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June 26, 2010 / Richard Smart

Journalism, the Internet and the nature of “public”

This article that appeared on The Washington Post website on June 25, documenting the reason for the closure of JournoList, a Google group between like-minded people. Basically, a journalist called David Weigel has his (very polemic) views from that discussion leaked to media organizations and converted into news articles. After this, he resigned from his job at the Washington Post and JournoList was closed down.

Perhaps what is most interesting about this entire affair is what it tells us about the Internet and privacy. As Ezra Klein notes in his Washington Post piece, the places we are on the Internet seem to have an effect on the extent to which we censor ourselves, with Twitter and Facebook seeming to be places where people talk much more openly, and places such as blogs and news sites been spaces where we are much more careful about what we say.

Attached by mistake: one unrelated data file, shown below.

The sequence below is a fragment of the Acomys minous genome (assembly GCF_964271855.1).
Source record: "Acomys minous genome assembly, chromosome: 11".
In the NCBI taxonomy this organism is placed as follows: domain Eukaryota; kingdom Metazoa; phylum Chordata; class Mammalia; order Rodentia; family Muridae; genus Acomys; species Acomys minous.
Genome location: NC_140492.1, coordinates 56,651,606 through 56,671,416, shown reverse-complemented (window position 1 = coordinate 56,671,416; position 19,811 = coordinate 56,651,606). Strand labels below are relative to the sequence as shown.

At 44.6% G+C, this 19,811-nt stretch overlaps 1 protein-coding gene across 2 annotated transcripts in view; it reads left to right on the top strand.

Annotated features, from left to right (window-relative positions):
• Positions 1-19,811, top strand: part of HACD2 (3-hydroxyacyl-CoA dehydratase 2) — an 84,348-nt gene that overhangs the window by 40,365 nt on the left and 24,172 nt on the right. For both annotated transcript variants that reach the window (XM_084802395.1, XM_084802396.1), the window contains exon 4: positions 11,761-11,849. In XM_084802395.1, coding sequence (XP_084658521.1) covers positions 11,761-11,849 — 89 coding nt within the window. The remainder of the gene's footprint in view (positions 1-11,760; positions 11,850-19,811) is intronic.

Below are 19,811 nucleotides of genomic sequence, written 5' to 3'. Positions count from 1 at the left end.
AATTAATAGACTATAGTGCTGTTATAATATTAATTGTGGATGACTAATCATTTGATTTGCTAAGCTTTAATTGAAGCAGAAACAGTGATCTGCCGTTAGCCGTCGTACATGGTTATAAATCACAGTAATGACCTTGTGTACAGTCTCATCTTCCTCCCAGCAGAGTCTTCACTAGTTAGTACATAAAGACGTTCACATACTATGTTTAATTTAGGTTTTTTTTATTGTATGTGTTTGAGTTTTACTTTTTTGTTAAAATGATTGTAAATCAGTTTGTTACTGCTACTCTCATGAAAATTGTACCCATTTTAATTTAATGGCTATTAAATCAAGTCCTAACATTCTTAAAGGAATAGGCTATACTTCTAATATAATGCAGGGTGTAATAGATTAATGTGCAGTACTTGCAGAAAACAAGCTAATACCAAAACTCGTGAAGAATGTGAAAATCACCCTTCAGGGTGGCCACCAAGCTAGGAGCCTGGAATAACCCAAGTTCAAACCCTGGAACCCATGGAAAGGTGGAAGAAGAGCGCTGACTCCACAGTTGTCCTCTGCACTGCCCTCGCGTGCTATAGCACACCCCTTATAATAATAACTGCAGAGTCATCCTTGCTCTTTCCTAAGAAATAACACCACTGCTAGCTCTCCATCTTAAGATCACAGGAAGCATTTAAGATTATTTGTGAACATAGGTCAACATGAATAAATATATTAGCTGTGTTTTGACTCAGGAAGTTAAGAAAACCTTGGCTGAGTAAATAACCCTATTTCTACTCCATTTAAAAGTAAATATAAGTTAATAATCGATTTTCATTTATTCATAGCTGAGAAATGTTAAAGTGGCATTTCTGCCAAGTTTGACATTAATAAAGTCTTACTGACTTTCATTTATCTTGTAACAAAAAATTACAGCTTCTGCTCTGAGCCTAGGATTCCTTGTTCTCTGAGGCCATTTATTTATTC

On June 21, Hiroko Tabuchi of the New York Times spoke in Tokyo* as part of the P2P University course on digital journalism at Keio University. In her talk, she explained that the New York Times pays attention to what its writers are saying on Twitter, and expects them to follow certain rules. This is certainly a way of the origanization preventing its reporters from heading the way of Weigel, but it does lead to questions about the way Twitter is used, and the extent to which we should be monitoring out behavior online.

*Tabuchi’s part in this lesson starts at 37 minutes.

UPDATE: This piece in the New York Times offers excellent opinion on the Weigel controversy.

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